Picture the scene: it’s ten to five and I think I’ll just have a quick peep on my home e-mail inbox from my work pc. Shock. Horror. Panic. There’s an e-mail from Real Writers. It’s my appraisal for Twisted Garlands, which has been the cause of me checking my home e-mail from work every half-an-hour for the last two weeks!
I shut web-mail down quickly without opening the e-mail, switch off the computer, pick up my bag and coat and fly out of the office as if I’m being chased by the devil.
It takes me twelve, long minutes to drive home: the traffic’s backed up and I’m mightily impatient. It seems like at least an hour.
When I get home I’m hoping no-one’s there. No such luck. Technoson and hubby sit in the lounge watching a DVD of “Only Fools and Horses” and laughing their heads off.
I switch on the computer and go into the kitchen to make a cuppa. When I come back I sit down at the computer desk.
“Haven’t you had enough of bloody computers?” nearest and dearest says. “Give it a rest, for god’s sake!”
I take my cuppa to an armchair and sit down like a naughty schoolboy caught looking porn, pretending to watch, and laugh at, “Only Fools and Horses”. I want to look at the appraisal – and yet I don’t want to look at all.
Finally, I end up alone in the lounge and creep furtively over to the computer desk. I read the first sentence, remembering what Mercedes said about critiques always lulling you into a false sense of security with a positive opening statement.
“First of all, and possibly more important than you realise, congratulations on a near-flawless command of grammar and syntax.”
I hardly dare read on any further. OK, I think, turning my attention to a labrador’s head on my lap, looking up at me with huge brown eyes that are saying ‘scratch my ears, right now’, what she’s really saying is that I can string two words together text-book style but forget the creative bit.
I read on. It isn’t too bad. In fact when I get to the bit “you gave me such arcane details as hyphenated compound adjectives, correctly used semi-colons, and, joy-of-joys, properly placed commas” I begin to feel quite heady! Then I hit the second paragraph.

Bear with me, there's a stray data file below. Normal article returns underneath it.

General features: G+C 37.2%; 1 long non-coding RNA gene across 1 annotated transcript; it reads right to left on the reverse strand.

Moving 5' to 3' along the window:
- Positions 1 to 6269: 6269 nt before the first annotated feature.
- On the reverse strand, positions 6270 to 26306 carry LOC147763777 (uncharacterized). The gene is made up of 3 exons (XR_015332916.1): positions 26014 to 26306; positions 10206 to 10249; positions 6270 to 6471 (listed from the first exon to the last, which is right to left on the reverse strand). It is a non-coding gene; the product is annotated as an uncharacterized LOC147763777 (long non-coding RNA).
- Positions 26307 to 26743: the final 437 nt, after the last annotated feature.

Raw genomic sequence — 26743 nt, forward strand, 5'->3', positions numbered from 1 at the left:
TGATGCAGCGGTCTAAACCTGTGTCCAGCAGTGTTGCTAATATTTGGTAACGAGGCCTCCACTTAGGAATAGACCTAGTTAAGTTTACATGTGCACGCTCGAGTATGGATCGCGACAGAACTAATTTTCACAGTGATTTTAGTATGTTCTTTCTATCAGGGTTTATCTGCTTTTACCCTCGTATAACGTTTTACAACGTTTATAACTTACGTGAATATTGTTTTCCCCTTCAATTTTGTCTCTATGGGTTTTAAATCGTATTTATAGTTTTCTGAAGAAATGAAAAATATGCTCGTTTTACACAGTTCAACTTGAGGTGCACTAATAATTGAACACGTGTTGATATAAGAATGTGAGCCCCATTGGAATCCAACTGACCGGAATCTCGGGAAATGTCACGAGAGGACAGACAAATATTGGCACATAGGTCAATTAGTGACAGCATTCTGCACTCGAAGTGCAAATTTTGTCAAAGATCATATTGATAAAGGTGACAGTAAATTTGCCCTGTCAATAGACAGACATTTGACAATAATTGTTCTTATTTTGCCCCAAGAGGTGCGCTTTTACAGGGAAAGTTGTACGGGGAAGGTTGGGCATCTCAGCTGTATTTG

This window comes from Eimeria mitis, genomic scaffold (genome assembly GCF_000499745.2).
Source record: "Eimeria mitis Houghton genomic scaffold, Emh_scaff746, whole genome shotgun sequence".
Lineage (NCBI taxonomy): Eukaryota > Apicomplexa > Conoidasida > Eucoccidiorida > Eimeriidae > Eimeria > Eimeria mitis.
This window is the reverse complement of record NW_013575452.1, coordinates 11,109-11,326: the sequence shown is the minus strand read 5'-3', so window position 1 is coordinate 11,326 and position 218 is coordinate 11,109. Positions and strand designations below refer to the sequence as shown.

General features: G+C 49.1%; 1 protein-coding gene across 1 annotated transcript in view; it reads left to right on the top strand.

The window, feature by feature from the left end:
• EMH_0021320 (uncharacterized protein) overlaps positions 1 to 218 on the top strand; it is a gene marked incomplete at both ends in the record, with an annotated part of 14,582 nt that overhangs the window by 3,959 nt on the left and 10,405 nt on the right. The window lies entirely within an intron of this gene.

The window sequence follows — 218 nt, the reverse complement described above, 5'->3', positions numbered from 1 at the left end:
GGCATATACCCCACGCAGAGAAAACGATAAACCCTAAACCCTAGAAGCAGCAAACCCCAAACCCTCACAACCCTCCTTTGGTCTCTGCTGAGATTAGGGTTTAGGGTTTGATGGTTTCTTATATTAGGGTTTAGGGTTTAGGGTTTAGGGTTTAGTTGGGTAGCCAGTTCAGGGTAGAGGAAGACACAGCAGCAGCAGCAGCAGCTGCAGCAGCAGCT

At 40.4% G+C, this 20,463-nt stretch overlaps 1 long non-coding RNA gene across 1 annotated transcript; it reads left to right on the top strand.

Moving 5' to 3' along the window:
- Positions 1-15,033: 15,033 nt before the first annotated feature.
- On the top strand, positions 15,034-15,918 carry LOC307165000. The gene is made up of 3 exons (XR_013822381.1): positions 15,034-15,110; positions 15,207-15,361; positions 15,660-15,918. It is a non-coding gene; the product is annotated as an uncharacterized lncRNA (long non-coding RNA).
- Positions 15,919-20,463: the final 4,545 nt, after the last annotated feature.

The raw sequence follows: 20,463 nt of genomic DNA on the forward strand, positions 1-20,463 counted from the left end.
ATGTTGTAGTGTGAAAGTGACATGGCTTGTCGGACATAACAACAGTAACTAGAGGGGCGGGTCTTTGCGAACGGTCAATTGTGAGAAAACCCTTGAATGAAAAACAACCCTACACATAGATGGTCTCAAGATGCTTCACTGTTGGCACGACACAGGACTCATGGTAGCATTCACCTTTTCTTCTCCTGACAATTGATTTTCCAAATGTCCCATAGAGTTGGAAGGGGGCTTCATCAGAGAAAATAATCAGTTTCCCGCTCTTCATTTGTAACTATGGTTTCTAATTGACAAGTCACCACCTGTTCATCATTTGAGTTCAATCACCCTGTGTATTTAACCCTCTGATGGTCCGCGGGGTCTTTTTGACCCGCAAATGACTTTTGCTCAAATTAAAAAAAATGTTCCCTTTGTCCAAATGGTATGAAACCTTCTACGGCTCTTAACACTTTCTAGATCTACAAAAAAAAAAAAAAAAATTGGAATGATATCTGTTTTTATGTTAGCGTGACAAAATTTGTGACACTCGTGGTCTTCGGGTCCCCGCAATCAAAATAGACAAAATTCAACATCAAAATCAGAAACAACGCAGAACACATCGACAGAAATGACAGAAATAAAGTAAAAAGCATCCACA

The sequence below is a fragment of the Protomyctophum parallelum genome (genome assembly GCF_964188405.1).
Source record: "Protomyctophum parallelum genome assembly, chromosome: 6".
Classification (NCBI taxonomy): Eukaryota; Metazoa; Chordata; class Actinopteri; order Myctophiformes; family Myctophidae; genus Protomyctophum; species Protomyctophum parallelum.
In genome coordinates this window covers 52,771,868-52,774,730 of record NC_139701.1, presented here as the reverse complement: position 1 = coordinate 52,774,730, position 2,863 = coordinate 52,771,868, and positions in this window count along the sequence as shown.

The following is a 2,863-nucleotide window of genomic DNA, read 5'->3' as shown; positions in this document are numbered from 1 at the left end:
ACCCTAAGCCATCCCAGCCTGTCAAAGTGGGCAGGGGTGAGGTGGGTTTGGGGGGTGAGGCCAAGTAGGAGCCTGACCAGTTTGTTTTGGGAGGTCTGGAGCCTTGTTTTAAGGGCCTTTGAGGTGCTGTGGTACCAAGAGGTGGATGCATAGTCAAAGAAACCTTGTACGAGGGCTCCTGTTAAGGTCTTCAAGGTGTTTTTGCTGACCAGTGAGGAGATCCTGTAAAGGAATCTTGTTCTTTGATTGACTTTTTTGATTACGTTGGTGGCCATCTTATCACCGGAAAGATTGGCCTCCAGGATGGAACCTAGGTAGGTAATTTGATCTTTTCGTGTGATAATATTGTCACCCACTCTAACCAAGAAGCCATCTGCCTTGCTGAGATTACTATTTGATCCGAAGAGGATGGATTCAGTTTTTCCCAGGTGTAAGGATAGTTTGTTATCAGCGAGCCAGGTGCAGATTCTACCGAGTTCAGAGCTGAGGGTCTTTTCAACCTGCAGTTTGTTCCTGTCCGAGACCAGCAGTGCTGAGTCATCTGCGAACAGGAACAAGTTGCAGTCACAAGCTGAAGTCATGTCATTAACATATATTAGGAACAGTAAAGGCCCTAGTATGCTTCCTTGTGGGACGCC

“I suspect you’re still at a fairly early stage with this work.”
Huh!! No I’m not! I’ve sculpted and painted; shown not told; extracted adverbs and too many adjectives; injected smells, light and shade, hot and cold, and even counted the number of words in a sentence to make sure it’s not more than fifty!
Oh dear. She still thinks it’s in the raw.
(We’ll skip the bits about the synopsis. It’s only a few words – I can mend that later. It’s bad, really bad.)
Then we really get into the appraisal. What Lynne is saying is so right. I can actually see that she’s right – I need to work on viewpoint and balancing the narrative. She makes some really positive comments about the bits I, too, feel I’ve written well – so as I read on I’m pleased that I’m getting such constructive feedback. The bits I feel are weak, she feels are weak too.
This is really OK, I’m thinking to myself. I give myself a little pep-talk as I read. This is what I needed and exactly what I wanted when I forked out the £50 for the appraisal. Then Lynne wonders if I haven’t already stopped reading and hurled the appraisal at the wall. No, I think. Why does she say that? After all, what she’s saying is true. She’s not trying to piss on my bonfire, just help me, a novice, to become a real writer.
Then I get to a lovely bit. I can see she really means it – about my inspiration and energy coming through in my writing. Then she says she was disappointed when the 10K works ended mid-scene because she wanted to know what came next. I want to give her a hug for being so nice.
The appraisal concludes with “I’m sure that, give or take the odd technical detail such as viewpoint, I’ve said nothing you weren’t already aware of at some level. Everything I’ve mentioned can be resolved; it’s all part of the process of becoming a writer”.
Then she says that I clearly know my market and can write engagingly for it.
Lynne – if you ever read this – you’re a star. Thank you for returning my baby to me as a toddler, having learned it’s manners!